by a T-38 chase plane.

They checked out the Bayonne Bridge and

scoped out progress on the still second-tallest building in Manhattan,

as closeup as they could . . .

and flew over Newark Liberty International before landing at Kennedy.  The foto below is a clue to my special platform for these shots . . . to be revealed tomorrow.

All fotos by Will Van Dorp.

Check out John Skelson’s fotos here.  And great landing fotos here by John Huntington.  Still more here by Mai Armstrong.

Ultimately,Enterprise will be barged upriver and be preserved as part of the Intrepid Sea, Air, and Space Museum.  To make room for OV-101, the museum has sent three aircraft upriver, literally: MiG-15, a Douglas F-3D Skyknight, and a Supermarine Scimitar.  To see them barging upriver to ESAM, be at the Waterford Flight of Five tomorrow.

And on the subject of preservation, a request . . . tug Pegasus and Lehigh Valley 79 need your vote to demonstrate the power of social media and, thereby, win a grant.  Vote DAILY!!

Click on the logo below, register, scroll thru to find “Tug Pegasus and Waterfront Museum Barge,”  and vote once a day through May 21.  Ask your friends to vote too.

 

Answer can be found at the end of this post.  I was thrilled to find this sixth boro foto today.  Shot appears to be towards the northwest, but I’m not certain yet.  It appears to be a merge of two fotos.  On lower left side of my original foto the handwritten number “1906” is visible.  A date?  Maybe not.  Doubleclick enlarges.

Now we sweep from right to left.  I see at least a “stick deck barge” and an Erie covered barge on this side of the pier, which has a crane on it.  Then a ?? 200′ unfinished steel vessel, something beyond that, and a four-masted schooner farther still at a dock.

Middle sections shows steamer Ursula and an unidentified (by me) vessel “south” of the cove off its stern.  I can’t quite make out details in the cove.  There was an Ursula that operated at one point between the Battery and Glen Island (near New Rochelle.)  Another  shot of Ursula appears in this 1919 foto. Beyond the many buildings on this part of the island . . . at least two hulls surrounded by scaffolding?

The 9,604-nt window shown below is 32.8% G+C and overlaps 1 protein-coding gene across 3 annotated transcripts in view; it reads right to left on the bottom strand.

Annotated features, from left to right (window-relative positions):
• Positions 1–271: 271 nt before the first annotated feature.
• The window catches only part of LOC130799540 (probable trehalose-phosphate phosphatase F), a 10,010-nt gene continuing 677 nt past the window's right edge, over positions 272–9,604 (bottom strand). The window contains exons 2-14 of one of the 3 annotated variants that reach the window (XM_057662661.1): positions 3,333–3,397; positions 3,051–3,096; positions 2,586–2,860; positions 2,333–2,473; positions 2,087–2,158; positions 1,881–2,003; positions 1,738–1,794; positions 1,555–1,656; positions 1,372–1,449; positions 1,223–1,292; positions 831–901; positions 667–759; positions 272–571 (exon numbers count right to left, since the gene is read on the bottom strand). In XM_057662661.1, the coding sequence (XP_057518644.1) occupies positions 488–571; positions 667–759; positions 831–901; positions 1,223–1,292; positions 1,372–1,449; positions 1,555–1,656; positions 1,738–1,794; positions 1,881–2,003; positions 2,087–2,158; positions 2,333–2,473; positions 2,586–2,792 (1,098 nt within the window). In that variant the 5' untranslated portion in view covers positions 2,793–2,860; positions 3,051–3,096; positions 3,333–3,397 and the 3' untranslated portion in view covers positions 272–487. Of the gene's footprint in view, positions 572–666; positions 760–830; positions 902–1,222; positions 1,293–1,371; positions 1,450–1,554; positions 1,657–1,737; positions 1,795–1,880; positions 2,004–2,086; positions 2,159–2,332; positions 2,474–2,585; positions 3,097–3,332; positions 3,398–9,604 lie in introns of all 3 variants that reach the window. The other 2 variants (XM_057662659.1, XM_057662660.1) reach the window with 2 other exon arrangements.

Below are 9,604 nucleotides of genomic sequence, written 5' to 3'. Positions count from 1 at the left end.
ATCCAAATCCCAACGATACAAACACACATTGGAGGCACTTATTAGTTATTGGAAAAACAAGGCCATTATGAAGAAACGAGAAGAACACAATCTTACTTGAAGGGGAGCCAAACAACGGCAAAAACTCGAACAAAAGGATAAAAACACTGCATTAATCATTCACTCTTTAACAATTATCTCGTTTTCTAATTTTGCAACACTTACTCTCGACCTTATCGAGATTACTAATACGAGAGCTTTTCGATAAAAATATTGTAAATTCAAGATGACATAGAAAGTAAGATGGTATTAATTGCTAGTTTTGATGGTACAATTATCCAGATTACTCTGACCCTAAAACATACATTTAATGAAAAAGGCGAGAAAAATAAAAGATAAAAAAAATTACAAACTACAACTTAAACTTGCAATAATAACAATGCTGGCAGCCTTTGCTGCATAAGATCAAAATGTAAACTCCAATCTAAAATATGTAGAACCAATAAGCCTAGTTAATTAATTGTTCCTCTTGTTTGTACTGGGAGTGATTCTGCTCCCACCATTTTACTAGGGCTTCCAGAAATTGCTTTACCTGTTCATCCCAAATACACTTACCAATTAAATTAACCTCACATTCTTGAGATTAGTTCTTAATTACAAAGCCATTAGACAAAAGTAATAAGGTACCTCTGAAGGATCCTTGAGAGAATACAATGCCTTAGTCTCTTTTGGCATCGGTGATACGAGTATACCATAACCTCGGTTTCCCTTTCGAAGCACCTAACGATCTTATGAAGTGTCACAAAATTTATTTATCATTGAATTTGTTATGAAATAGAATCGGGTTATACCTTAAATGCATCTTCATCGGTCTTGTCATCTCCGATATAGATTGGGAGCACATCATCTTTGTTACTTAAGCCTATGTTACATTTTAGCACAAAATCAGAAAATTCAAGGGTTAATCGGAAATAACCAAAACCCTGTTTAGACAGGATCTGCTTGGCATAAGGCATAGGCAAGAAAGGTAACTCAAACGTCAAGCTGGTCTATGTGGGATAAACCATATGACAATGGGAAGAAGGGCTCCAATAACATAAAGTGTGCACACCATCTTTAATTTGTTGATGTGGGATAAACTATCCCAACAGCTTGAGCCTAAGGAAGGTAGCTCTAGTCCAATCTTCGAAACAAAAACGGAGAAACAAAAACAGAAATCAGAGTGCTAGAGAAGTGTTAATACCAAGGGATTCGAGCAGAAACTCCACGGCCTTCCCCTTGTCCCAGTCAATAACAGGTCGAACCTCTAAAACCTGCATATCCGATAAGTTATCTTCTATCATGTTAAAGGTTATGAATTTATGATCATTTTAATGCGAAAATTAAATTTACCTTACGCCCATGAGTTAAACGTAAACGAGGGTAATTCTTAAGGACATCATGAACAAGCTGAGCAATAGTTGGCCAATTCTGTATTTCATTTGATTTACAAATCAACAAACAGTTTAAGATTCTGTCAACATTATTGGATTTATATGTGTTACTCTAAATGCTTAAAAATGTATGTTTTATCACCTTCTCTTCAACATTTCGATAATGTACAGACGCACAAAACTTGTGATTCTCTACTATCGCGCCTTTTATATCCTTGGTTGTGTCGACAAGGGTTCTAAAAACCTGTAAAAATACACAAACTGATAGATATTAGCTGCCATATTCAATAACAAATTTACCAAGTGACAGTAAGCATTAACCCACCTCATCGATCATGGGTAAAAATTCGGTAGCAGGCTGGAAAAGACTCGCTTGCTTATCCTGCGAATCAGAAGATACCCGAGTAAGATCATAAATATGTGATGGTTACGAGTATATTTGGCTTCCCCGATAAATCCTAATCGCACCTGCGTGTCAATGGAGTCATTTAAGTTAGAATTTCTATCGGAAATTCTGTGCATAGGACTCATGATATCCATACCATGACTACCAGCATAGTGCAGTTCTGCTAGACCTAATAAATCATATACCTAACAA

More manufacturing buildings and a larger “wooden stick barge.”  Lettering on the white building says “Standard Shipbuilding Corp.”    That should be the clue that identifies this place.  But did they operate here only between 1917 and 1921?  Could 10,000 workers have operated here daily?

It’s Shooter’s Island as I could never have imagined it!!  Click here for some Standard/Shooters built vessels.  One of these Standard/Shooters vessel–SS San Tiburcio–was mined and sunk in 1940 and now attracts divers, as here.  Of course, the most famous Shooter’s product must be Meteor III, launched Feb 25, 1902 (click here for a very detailed NYTimes account of the event) which eventually was broken up at a site not far from Shooters.   More on that later, I hope.  An interesting note on the christening of Meteor III . . . the act was done by Alice Roosevelt, who later . . . 1959, also christened the USS Theodore Roosevelt SSBN-600.  Can anyone point me to fotos of Meteor III aka Aldebaran when she came back to the sixth boro for scrapping?

Foto thanks to Ed Fanuzzi, whose father worked on ships on Shooters.    I’ll never be able to look at Shooters the same again.

Has anyone published a Shooters Island shipbuilding book?

>><<Vote for tugster blog for “best neighborhood blog” and “best foto blog”  in the Village Voice Web Awards.  Ask a friend to vote too . . . click  here .>><<

First, fotos I didn’t take include ones of a half dozen sailors riding the Staten Island ferry this past  Sunday.  These days that’s not a common sight. Should I have said . . . Can I take your picture?  I usually don’t take close-ups of people, at least not strangers.  Of course, if USS Iowa had been homeported here, seeing sailors on the ferry would have been routine.   Bitterness persists in some circles about the Navy pulling out of Homeport Staten Island.  Here’s what’s happening on that space . . . although as of Sunday, the federal buildings are still standing.

Now a foto I did take.  Can you see the rest from this?

FFG-28 USS Boone was in town this past weekend after its last deployment before decommissioning, scheduled for February 2012.  Anyone fill me in on what chain of events that sets into motion?  Do all personnel get reassignment?  Will it be mothballed?  Is sale to another country a possibility?

Since this is a “thin-ice” post . . . I’m parading my unfamiliarity, here’s a vessel I saw over in Newark Bay Sunday.  Pilot boat?

All fotos by Will Van Dorp.

Late tonight I anticipate strolling through Penn Station as part of my transit from work to sleep; usually I run, but on Halloween it means the parade has wound down and that all types of creatures will inhabit that transit ecolabyrinth.  Halloween in New York and most places in the US produces a mix of the grotesque, macabre, sexy, and just plain bizarre.  This post is intended to mirror the spectrum of the menagerie I expect to see tonight.  Meanwhile, to see Halloween aboard MV Algolake, go to their Faceboook site. 

Start with the raised Helen Parker, which capsized and sank off Manhattan earlier in the month.  These fotos come thanks to Jerseycity Frankie.   No one was physically hurt, although

feelings certainly suffered.   Here’s more on the story.